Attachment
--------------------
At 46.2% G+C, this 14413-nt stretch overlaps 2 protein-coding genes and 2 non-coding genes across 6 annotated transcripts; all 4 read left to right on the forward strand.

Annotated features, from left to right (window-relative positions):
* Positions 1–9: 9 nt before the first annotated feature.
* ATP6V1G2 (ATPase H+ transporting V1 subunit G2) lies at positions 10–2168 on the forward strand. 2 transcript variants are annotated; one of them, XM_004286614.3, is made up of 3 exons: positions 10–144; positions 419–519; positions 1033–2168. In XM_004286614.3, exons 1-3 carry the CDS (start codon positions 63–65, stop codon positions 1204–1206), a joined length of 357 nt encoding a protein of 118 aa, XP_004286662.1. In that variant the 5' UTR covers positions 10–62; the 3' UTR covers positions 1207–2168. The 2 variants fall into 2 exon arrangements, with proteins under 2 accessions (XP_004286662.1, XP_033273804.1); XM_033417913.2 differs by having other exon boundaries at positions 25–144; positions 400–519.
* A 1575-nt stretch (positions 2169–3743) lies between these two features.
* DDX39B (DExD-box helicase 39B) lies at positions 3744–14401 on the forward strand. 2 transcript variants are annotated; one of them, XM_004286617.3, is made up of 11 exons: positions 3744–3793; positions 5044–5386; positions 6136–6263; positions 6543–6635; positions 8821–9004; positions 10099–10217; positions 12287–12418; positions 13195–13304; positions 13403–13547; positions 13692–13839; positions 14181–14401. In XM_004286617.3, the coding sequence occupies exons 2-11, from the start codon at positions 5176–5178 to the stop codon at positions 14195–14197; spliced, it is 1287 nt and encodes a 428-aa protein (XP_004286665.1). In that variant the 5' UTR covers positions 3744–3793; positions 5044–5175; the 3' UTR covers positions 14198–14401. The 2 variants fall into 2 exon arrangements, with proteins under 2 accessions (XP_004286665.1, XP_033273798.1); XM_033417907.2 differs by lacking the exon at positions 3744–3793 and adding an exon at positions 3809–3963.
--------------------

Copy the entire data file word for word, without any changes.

At 46.2% G+C, this 14413-nt stretch overlaps 2 protein-coding genes and 2 non-coding genes across 6 annotated transcripts; all 4 read left to right on the forward strand.

Annotated features, from left to right (window-relative positions):
* Positions 1–9: 9 nt before the first annotated feature.
* ATP6V1G2 (ATPase H+ transporting V1 subunit G2) lies at positions 10–2168 on the forward strand. 2 transcript variants are annotated; one of them, XM_004286614.3, is made up of 3 exons: positions 10–144; positions 419–519; positions 1033–2168. In XM_004286614.3, exons 1-3 carry the CDS (start codon positions 63–65, stop codon positions 1204–1206), a joined length of 357 nt encoding a protein of 118 aa, XP_004286662.1. In that variant the 5' UTR covers positions 10–62; the 3' UTR covers positions 1207–2168. The 2 variants fall into 2 exon arrangements, with proteins under 2 accessions (XP_004286662.1, XP_033273804.1); XM_033417913.2 differs by having other exon boundaries at positions 25–144; positions 400–519.
* A 1575-nt stretch (positions 2169–3743) lies between these two features.
* DDX39B (DExD-box helicase 39B) lies at positions 3744–14401 on the forward strand. 2 transcript variants are annotated; one of them, XM_004286617.3, is made up of 11 exons: positions 3744–3793; positions 5044–5386; positions 6136–6263; positions 6543–6635; positions 8821–9004; positions 10099–10217; positions 12287–12418; positions 13195–13304; positions 13403–13547; positions 13692–13839; positions 14181–14401. In XM_004286617.3, the coding sequence occupies exons 2-11, from the start codon at positions 5176–5178 to the stop codon at positions 14195–14197; spliced, it is 1287 nt and encodes a 428-aa protein (XP_004286665.1). In that variant the 5' UTR covers positions 3744–3793; positions 5044–5175; the 3' UTR covers positions 14198–14401. The 2 variants fall into 2 exon arrangements, with proteins under 2 accessions (XP_004286665.1, XP_033273798.1); XM_033417907.2 differs by lacking the exon at positions 3744–3793 and adding an exon at positions 3809–3963.